Annie Valentine is a single mother of two – a teenage daughter and a younger son. She struggles to make ends meet and keep her children in a pricey private school but is good at playing to her strengths in the work world. She is determined, clever, and unapologetic. Annie is the main character, and the story is told from her perspective. I found her character to be well-developed, relatable, and sympathetic.

Reminds Me Of:
Sophie Kinsella's Shopaholic series – I believe that people who love this series will also enjoy Annie Valentine.

What I Wish:
I wish that Annie had not talked about Chloé totes and handbags in such a brilliant way. I lost so much time looking up this designer's different, way-too-expensive totes and purses, and now I have an impossible wishlist.

To Read or Not to Read:
If you are looking for a story to leave you with plenty of laughs and a surprising twist that takes the story to a whole new level, The Personal Shopper should be your next read.

nickikendall's review against another edition

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funny hopeful lighthearted relaxing


This was a re-read for me as I read the initial paperback copy back in 2008, I was curious to see if it still held up to my initial thoughts on it. Thanks to #netgalley for the ARC in exchange for a fair and honest review. A feelgood laugh out loud chicklit read that was enjoyable from start to finish. An entertaining plot with likeable characters. Reading the Kindle version made me remember just why I read so many books from this series ⭐⭐⭐⭐#carmenreid #thepersonalshopper #netgalley #goodreads #litsy #thestorygraph #tea_sipping_bookworm #bookqueen #bookstagram #chicklit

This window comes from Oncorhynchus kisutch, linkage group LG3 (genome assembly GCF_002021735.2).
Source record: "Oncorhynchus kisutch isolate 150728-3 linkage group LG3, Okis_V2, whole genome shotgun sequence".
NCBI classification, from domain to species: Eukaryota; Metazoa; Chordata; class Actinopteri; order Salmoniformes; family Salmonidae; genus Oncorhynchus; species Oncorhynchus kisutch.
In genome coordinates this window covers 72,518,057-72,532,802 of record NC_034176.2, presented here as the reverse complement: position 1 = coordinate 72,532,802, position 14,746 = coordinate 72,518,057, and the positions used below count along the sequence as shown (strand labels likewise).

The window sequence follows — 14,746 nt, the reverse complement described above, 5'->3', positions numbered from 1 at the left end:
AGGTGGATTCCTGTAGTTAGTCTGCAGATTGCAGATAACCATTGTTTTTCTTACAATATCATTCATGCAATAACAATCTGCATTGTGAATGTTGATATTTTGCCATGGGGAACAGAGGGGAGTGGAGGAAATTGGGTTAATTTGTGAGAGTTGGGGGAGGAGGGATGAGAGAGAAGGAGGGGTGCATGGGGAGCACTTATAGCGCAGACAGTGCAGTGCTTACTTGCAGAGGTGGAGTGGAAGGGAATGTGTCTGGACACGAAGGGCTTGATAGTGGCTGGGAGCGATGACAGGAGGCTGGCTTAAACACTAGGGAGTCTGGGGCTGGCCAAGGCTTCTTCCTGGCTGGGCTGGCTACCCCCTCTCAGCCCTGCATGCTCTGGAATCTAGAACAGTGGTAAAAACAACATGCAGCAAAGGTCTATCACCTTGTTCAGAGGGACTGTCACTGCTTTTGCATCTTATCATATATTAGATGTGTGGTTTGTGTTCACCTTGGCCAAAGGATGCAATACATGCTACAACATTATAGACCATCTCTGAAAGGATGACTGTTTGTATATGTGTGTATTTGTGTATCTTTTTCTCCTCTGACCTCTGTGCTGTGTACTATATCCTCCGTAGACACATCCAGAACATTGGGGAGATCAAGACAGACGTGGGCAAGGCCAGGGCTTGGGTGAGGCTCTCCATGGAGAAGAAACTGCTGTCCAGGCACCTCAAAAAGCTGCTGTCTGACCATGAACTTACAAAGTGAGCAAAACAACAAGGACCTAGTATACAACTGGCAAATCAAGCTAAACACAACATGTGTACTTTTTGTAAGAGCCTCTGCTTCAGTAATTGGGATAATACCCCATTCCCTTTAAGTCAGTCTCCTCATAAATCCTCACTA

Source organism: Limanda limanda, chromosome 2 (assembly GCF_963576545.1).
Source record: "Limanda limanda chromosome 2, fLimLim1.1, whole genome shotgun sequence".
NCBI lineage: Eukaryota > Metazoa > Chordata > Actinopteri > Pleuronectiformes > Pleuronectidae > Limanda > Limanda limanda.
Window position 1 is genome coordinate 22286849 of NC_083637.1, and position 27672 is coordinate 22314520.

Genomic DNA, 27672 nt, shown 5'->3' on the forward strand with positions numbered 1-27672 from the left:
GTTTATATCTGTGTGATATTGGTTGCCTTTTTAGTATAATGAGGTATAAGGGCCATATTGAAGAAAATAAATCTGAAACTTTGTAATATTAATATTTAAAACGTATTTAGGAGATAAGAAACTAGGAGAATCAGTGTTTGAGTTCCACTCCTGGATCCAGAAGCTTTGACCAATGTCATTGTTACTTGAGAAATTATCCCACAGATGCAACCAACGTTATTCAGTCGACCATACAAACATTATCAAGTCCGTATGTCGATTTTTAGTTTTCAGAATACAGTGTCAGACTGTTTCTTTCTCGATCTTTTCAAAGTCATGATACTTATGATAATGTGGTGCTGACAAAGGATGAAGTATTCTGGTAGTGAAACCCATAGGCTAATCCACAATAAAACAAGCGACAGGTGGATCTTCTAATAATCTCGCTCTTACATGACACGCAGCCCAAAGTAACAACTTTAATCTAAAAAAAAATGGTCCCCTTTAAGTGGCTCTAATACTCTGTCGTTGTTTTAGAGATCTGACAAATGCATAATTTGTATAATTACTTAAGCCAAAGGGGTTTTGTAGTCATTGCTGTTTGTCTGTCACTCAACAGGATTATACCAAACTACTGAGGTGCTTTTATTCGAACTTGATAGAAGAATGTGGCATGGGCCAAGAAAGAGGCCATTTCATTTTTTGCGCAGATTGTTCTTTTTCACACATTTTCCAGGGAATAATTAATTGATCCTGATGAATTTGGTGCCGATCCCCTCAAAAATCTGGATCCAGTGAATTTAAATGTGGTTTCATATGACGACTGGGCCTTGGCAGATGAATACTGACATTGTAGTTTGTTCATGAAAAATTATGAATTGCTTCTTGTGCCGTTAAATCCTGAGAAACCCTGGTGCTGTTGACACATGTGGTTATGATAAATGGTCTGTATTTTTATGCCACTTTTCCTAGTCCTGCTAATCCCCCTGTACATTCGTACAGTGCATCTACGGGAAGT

aplace_inthesun's review against another edition

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lighthearted slow-paced
  • Plot- or character-driven? Character
  • Strong character development? No
  • Loveable characters? No
  • Diverse cast of characters? No
  • Flaws of characters a main focus? Yes


This book is a reinventing 15 years or so after the first version, as I understand it. 

Annie Valentine Is a personal shopper at a hoity toity department store, with a few fashion oriented side hustles as well. She’s forever chasing her tail having been left in a precarious position by her husband. You’re never quite sure what happened to Roddy, and wonder what he did to her, but all is revealed about 2/3 in. 

Annie gets the sack from work and has no idea how she’s going to pay her kids exorbitant school fees. Enter Gray a rich dentist, some years older and financially secure. Annie and her children move in with him. But what about Ed, the lovely school music teacher who she shares a scorcher of a kiss with?